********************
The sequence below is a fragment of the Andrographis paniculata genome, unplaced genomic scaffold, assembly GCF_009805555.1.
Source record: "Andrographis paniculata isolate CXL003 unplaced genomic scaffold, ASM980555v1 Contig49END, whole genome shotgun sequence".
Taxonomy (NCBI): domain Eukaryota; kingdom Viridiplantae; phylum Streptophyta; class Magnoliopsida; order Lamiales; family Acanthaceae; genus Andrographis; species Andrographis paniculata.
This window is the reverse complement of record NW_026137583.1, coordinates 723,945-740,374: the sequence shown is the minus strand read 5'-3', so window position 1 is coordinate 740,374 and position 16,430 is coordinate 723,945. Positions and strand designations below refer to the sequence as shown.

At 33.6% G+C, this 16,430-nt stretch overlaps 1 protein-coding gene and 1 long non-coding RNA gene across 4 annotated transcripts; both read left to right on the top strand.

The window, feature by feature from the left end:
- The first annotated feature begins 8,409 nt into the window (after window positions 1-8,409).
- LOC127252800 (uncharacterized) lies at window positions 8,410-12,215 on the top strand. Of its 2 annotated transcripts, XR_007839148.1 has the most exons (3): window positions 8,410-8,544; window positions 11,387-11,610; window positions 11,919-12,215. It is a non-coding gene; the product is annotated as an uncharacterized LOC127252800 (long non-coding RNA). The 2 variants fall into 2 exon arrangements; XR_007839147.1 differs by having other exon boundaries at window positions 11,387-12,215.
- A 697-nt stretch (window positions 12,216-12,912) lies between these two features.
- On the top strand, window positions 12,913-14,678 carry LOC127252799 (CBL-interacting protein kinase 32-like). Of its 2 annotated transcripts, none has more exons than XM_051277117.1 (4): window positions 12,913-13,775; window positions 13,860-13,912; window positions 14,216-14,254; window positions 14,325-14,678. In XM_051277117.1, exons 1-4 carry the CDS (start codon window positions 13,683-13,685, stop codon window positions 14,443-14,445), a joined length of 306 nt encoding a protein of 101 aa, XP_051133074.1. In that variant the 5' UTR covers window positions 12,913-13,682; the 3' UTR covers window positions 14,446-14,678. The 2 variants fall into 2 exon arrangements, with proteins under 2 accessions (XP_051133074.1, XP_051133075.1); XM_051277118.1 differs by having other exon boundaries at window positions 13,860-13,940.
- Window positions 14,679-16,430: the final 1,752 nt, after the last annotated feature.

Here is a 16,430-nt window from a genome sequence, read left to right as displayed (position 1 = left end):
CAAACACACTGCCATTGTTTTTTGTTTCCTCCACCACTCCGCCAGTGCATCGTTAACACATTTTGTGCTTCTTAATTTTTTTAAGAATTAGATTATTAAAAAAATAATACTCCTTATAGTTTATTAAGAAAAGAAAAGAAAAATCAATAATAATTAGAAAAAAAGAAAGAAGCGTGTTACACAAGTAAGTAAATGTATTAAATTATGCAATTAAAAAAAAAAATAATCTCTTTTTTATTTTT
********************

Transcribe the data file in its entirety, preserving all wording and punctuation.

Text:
The sequence below is a fragment of the Andrographis paniculata genome, unplaced genomic scaffold, assembly GCF_009805555.1.
Source record: "Andrographis paniculata isolate CXL003 unplaced genomic scaffold, ASM980555v1 Contig49END, whole genome shotgun sequence".
Taxonomy (NCBI): domain Eukaryota; kingdom Viridiplantae; phylum Streptophyta; class Magnoliopsida; order Lamiales; family Acanthaceae; genus Andrographis; species Andrographis paniculata.
This window is the reverse complement of record NW_026137583.1, coordinates 723,945-740,374: the sequence shown is the minus strand read 5'-3', so window position 1 is coordinate 740,374 and position 16,430 is coordinate 723,945. Positions and strand designations below refer to the sequence as shown.

At 33.6% G+C, this 16,430-nt stretch overlaps 1 protein-coding gene and 1 long non-coding RNA gene across 4 annotated transcripts; both read left to right on the top strand.

The window, feature by feature from the left end:
- The first annotated feature begins 8,409 nt into the window (after window positions 1-8,409).
- LOC127252800 (uncharacterized) lies at window positions 8,410-12,215 on the top strand. Of its 2 annotated transcripts, XR_007839148.1 has the most exons (3): window positions 8,410-8,544; window positions 11,387-11,610; window positions 11,919-12,215. It is a non-coding gene; the product is annotated as an uncharacterized LOC127252800 (long non-coding RNA). The 2 variants fall into 2 exon arrangements; XR_007839147.1 differs by having other exon boundaries at window positions 11,387-12,215.
- A 697-nt stretch (window positions 12,216-12,912) lies between these two features.
- On the top strand, window positions 12,913-14,678 carry LOC127252799 (CBL-interacting protein kinase 32-like). Of its 2 annotated transcripts, none has more exons than XM_051277117.1 (4): window positions 12,913-13,775; window positions 13,860-13,912; window positions 14,216-14,254; window positions 14,325-14,678. In XM_051277117.1, exons 1-4 carry the CDS (start codon window positions 13,683-13,685, stop codon window positions 14,443-14,445), a joined length of 306 nt encoding a protein of 101 aa, XP_051133074.1. In that variant the 5' UTR covers window positions 12,913-13,682; the 3' UTR covers window positions 14,446-14,678. The 2 variants fall into 2 exon arrangements, with proteins under 2 accessions (XP_051133074.1, XP_051133075.1); XM_051277118.1 differs by having other exon boundaries at window positions 13,860-13,940.
- Window positions 14,679-16,430: the final 1,752 nt, after the last annotated feature.

Here is a 16,430-nt window from a genome sequence, read left to right as displayed (position 1 = left end):
CAAACACACTGCCATTGTTTTTTGTTTCCTCCACCACTCCGCCAGTGCATCGTTAACACATTTTGTGCTTCTTAATTTTTTTAAGAATTAGATTATTAAAAAAATAATACTCCTTATAGTTTATTAAGAAAAGAAAAGAAAAATCAATAATAATTAGAAAAAAAGAAAGAAGCGTGTTACACAAGTAAGTAAATGTATTAAATTATGCAATTAAAAAAAAAAATAATCTCTTTTTTATTTTT